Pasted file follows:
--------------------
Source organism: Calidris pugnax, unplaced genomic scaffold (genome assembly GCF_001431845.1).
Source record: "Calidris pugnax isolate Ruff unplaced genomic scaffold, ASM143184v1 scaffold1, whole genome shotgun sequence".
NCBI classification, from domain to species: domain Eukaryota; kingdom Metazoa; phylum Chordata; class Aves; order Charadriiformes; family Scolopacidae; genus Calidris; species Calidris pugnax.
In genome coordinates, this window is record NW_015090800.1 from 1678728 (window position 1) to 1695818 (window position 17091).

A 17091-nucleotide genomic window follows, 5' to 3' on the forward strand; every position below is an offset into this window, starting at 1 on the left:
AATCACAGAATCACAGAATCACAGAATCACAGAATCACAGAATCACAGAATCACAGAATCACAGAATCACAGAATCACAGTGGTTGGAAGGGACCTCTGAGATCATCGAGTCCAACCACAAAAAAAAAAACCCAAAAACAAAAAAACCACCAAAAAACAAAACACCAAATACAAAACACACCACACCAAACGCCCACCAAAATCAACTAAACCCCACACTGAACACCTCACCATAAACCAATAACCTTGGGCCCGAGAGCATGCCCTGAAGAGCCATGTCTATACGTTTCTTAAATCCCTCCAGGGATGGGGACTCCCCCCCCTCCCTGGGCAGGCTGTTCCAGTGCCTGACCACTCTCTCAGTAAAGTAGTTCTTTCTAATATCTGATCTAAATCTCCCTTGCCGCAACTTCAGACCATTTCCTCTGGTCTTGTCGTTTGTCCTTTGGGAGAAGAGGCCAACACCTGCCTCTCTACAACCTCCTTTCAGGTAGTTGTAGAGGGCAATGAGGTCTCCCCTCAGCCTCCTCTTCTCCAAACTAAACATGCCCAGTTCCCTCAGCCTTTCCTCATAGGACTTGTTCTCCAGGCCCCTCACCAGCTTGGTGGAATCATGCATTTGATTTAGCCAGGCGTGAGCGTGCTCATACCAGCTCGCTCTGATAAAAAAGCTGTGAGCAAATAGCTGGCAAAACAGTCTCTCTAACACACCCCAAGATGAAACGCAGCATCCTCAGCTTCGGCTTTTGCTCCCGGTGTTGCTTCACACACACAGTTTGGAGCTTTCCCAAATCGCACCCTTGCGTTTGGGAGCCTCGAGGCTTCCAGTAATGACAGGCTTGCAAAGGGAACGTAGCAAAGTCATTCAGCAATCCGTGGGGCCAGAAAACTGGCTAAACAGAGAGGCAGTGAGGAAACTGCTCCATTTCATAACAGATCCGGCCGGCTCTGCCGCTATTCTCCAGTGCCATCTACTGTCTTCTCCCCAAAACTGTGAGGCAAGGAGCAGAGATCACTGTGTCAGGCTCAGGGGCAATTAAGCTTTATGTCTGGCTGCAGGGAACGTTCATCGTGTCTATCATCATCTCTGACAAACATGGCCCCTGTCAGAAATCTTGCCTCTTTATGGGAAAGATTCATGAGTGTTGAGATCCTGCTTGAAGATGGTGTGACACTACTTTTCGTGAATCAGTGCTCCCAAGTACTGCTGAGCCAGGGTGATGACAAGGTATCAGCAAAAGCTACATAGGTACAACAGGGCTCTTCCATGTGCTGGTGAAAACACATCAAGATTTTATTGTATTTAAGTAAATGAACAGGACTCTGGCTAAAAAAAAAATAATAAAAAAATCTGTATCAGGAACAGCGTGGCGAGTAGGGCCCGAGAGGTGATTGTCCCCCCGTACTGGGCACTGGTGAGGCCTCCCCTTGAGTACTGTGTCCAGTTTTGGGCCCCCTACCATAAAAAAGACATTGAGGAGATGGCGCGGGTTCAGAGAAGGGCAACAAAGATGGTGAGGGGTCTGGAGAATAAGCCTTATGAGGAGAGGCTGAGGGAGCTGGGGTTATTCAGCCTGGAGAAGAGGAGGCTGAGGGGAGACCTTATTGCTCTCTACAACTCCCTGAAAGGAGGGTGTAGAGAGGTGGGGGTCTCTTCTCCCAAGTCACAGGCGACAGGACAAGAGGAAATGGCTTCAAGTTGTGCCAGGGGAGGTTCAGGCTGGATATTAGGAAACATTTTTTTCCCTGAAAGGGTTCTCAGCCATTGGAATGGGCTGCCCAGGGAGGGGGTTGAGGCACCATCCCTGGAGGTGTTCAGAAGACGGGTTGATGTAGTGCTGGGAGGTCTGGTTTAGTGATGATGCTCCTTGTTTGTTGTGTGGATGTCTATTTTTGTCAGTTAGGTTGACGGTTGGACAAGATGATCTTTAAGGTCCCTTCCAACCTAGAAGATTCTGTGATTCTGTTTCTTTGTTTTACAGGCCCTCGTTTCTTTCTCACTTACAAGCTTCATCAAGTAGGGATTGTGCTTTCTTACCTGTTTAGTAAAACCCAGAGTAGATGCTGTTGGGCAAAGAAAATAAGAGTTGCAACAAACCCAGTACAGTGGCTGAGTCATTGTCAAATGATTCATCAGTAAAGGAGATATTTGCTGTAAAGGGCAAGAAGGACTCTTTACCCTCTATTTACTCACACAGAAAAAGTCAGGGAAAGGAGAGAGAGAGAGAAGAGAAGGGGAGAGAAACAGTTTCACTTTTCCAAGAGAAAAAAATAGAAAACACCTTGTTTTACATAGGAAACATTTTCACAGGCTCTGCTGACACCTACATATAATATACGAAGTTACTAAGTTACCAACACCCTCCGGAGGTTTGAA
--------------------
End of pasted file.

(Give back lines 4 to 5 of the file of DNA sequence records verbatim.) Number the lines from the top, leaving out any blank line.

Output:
In genome coordinates, this window is record NW_015090800.1 from 1678728 (window position 1) to 1695818 (window position 17091).

A 17091-nucleotide genomic window follows, 5' to 3' on the forward strand; every position below is an offset into this window, starting at 1 on the left: